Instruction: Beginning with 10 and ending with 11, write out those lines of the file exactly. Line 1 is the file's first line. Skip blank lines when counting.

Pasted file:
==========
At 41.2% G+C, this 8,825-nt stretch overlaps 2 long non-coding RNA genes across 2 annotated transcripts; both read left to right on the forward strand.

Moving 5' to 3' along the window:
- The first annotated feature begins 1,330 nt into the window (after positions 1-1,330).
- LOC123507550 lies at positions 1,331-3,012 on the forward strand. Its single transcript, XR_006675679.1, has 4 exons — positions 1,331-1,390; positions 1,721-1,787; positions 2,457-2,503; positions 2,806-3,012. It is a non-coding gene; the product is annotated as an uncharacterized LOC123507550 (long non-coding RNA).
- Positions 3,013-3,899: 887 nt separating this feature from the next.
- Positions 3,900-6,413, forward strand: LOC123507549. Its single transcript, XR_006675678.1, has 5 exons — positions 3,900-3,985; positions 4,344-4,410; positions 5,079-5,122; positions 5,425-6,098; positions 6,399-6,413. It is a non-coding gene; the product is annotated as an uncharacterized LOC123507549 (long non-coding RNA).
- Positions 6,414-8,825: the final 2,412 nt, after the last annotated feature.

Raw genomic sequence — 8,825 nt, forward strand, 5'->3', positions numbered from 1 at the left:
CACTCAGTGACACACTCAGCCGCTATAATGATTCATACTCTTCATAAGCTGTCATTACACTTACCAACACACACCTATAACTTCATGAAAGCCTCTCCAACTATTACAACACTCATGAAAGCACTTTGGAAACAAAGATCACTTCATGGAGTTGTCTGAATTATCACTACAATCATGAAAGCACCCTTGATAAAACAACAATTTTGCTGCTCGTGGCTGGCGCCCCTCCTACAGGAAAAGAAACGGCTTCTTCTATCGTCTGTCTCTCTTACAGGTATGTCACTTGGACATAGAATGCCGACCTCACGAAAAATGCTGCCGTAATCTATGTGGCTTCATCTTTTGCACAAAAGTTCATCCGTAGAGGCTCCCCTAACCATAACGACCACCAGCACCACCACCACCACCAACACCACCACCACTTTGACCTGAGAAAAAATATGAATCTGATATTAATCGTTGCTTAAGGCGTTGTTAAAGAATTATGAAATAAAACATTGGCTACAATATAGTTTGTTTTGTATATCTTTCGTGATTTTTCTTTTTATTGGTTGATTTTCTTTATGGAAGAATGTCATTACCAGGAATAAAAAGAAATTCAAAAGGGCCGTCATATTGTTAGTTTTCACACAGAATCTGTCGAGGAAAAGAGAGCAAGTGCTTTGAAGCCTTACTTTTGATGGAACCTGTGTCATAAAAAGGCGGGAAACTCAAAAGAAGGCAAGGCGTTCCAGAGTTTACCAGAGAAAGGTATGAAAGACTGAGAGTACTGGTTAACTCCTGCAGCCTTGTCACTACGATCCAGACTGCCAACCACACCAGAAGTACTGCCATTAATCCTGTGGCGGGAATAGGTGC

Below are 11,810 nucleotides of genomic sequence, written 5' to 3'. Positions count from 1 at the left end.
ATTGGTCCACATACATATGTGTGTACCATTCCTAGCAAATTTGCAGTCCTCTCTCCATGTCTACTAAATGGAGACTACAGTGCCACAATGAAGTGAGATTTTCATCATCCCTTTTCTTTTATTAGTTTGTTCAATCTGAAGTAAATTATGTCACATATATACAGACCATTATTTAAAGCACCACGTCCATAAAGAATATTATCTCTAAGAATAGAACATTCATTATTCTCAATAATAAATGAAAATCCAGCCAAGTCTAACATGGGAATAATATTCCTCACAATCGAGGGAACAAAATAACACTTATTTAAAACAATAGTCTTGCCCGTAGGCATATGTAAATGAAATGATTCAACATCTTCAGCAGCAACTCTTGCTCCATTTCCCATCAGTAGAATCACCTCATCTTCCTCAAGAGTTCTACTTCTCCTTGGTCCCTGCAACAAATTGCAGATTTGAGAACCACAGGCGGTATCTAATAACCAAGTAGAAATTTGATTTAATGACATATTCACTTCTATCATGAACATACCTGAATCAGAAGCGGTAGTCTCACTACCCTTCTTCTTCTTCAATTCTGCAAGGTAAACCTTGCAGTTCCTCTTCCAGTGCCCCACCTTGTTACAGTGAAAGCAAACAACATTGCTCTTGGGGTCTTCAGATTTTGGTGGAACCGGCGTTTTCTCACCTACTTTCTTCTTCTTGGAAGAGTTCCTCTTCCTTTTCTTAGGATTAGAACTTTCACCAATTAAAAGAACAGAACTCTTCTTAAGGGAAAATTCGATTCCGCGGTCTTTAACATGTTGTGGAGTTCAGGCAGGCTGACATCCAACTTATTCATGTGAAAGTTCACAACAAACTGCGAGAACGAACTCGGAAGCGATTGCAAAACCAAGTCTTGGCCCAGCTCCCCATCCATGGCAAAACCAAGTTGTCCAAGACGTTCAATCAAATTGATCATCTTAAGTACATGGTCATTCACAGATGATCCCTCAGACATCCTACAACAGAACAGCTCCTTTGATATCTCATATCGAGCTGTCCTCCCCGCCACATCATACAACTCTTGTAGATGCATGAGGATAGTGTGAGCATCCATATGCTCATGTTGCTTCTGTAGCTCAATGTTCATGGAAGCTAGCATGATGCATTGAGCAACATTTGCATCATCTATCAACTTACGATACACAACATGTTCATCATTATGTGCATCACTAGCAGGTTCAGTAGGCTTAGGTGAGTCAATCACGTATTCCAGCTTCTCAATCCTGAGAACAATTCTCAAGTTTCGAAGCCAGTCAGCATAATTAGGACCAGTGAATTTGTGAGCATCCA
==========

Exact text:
Below are 11,810 nucleotides of genomic sequence, written 5' to 3'. Positions count from 1 at the left end.
ATTGGTCCACATACATATGTGTGTACCATTCCTAGCAAATTTGCAGTCCTCTCTCCATGTCTACTAAATGGAGACTACAGTGCCACAATGAAGTGAGATTTTCATCATCCCTTTTCTTTTATTAGTTTGTTCAATCTGAAGTAAATTATGTCACATATATACAGACCATTATTTAAAGCACCACGTCCATAAAGAATATTATCTCTAAGAATAGAACATTCATTATTCTCAATAATAAATGAAAATCCAGCCAAGTCTAACATGGGAATAATATTCCTCACAATCGAGGGAACAAAATAACACTTATTTAAAACAATAGTCTTGCCCGTAGGCATATGTAAATGAAATGATTCAACATCTTCAGCAGCAACTCTTGCTCCATTTCCCATCAGTAGAATCACCTCATCTTCCTCAAGAGTTCTACTTCTCCTTGGTCCCTGCAACAAATTGCAGATTTGAGAACCACAGGCGGTATCTAATAACCAAGTAGAAATTTGATTTAATGACATATTCACTTCTATCATGAACATACCTGAATCAGAAGCGGTAGTCTCACTACCCTTCTTCTTCTTCAATTCTGCAAGGTAAACCTTGCAGTTCCTCTTCCAGTGCCCCACCTTGTTACAGTGAAAGCAAACAACATTGCTCTTGGGGTCTTCAGATTTTGGTGGAACCGGCGTTTTCTCACCTACTTTCTTCTTCTTGGAAGAGTTCCTCTTCCTTTTCTTAGGATTAGAACTTTCACCAATTAAAAGAACAGAACTCTTCTTAAGGGAAAATTCGATTCCGCGGTCTTTAACATGTTGTGGAGTTCAGGCAGGCTGACATCCAACTTATTCATGTGAAAGTTCACAACAAACTGCGAGAACGAACTCGGAAGCGATTGCAAAACCAAGTCTTGGCCCAGCTCCCCATCCATGGCAAAACCAAGTTGTCCAAGACGTTCAATCAAATTGATCATCTTAAGTACATGGTCATTCACAGATGATCCCTCAGACATCCTACAACAGAACAGCTCCTTTGATATCTCATATCGAGCTGTCCTCCCCGCCACATCATACAACTCTTGTAGATGCATGAGGATAGTGTGAGCATCCATATGCTCATGTTGCTTCTGTAGCTCAATGTTCATGGAAGCTAGCATGATGCATTGAGCAACATTTGCATCATCTATCAACTTACGATACACAACATGTTCATCATTATGTGCATCACTAGCAGGTTCAGTAGGCTTAGGTGAGTCAATCACGTATTCCAGCTTCTCAATCCTGAGAACAATTCTCAAGTTTCGAAGCCAGTCAGCATAATTAGGACCAGTGAATTTGTGAGCATCCA